Assistant Professor of Music Composition Reinaldo Moya was a recipient of an award in music announced by The American Academy of Arts and Letters. Moya was awarded one of two $15,000 Charles Ives Fellowships.
Candidates for music awards are nominated by the 250 members of the Academy. The awards will be presented at the Academy’s annual Ceremonial in May.
WCCO featured an Augsburg faculty member in a story about the up side of the recent extreme cold.
Emily Schilling, who teaches biology at Augsburg University, says the hard freeze is good for our great bodies of water.
“It means the spring thaw will likely come later because we have more ice, it takes longer to melt, and that’s really good for our cold water fish species,” she told WCCO. “They like the water to stay cold.”
Mathematics professor Suzanne Dorée received the Haimo Award for Distinguished College or University Teaching of Mathematics at the Mathematical Association of America award ceremony on January 17, 2019. Dorée was recognized for her success in teaching effectiveness at Augsburg and for her national work with the Mathematical Association of America, the Charles A. Dana Center, and a number of presentations and workshops on campuses throughout the U.S.
Augsburg History Professor Bill Green was interviewed by Prairie Public about his new book “The Children of Lincoln: White Paternalism and the Limits of Black Opportunity in Minnesota, 1860-1876.”
Green has published articles, op-ed pieces, and book chapters on history, law, and education, and he has previously published books on race and civil rights in Minnesota history. He also has served as a past president of the Minneapolis Public Schools.
Reinaldo Moya’s “The Way North” tells the story of a Central American migrant making a journey to the United States through Mexico, leaving everything behind. Moya is a Composition Assistant Professor at Augsburg University and was recently featured in a Star Tribune article about “The Way North,” the main work on Minneapolis pianist Matthew McCright’s new album.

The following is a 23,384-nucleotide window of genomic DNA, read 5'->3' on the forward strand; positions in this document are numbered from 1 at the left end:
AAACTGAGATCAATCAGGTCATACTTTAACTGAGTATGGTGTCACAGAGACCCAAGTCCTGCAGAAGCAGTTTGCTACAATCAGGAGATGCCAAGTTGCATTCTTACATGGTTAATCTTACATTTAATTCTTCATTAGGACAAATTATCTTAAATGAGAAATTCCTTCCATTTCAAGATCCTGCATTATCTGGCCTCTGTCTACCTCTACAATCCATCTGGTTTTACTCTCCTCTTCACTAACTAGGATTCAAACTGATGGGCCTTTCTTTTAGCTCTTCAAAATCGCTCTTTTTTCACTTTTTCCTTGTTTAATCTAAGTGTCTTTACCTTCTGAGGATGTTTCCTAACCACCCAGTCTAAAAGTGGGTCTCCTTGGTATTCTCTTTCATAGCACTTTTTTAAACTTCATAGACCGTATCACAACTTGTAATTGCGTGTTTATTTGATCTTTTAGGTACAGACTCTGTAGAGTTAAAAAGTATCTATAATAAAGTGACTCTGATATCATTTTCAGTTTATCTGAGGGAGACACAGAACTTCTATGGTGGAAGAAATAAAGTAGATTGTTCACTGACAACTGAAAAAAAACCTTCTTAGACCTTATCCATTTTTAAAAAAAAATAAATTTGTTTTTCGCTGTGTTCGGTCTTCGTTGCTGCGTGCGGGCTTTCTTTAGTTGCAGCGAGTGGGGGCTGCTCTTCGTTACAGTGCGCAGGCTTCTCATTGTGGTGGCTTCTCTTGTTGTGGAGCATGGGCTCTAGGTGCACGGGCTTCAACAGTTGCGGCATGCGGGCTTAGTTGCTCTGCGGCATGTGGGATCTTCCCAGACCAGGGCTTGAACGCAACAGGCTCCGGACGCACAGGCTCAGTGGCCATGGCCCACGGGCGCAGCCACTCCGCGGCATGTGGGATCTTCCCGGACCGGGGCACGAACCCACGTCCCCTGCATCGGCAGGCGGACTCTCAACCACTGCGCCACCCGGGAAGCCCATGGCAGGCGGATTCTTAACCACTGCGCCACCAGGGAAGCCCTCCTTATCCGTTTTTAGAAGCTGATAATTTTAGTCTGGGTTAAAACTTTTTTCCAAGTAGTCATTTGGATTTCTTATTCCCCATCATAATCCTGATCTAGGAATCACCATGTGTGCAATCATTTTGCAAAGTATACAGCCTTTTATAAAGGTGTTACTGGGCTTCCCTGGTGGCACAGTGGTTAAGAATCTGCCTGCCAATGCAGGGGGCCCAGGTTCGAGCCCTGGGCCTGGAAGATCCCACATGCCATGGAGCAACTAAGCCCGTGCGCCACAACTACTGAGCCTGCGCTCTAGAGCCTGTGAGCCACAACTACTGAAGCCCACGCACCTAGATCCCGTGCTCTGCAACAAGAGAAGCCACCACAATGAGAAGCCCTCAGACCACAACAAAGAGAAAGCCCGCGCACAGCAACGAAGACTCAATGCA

“I got a grant from the State Arts Board. Reinaldo and I had been talking about what we might do for the project.” McCright said. “We came up with the idea of immigration — a very rough idea in the beginning, of a migrant journey to the United States.”
Earlier in September, Lansing was featured in “The Rise and Fall of the Nonpartisan League,” a documentary series from Prairie Public Television (North Dakota). In 2015, Lansing published his book Insurgent Democracy: The Nonpartisan League in North American Politics, then served as an advisor for the series.
Technology has become a powerful tool for many educators. Many agree it makes learning more fun and engaging, while other educators such as Augsburg University Professor of Sociology and Department Chair Diane Pike opt for a “tech free” classroom. Pike has restricted technology use in her classroom for 10 years now.
My goal is to have you not look at your phone for 70 minutes,” Pike told WCCO-TV. “The research is really clear that being on your phone in class is distracting.” Since implementing her tech-free zone, Pike has not had significant issues. She says her small class sizes, around 25 students, make it easier to manage.
The notable preference for STEM programs has negatively affected the number of English majors in the United States. Retired English professor Madelon Sprengnether from the University of Minnesota paid close attention to the numbers. Sprengnether reached out to her former student, professor Robert Cowgill, chair of the Department of English at Augsburg University to discuss why English (and other humanities disciplines) still hold appeal. “As I age, I see us all as a circle of writers and teachers in this city who have kept a certain flame of sensibility alive in our students,” Cowgill said. “I think we matter. What we keep alive matters.”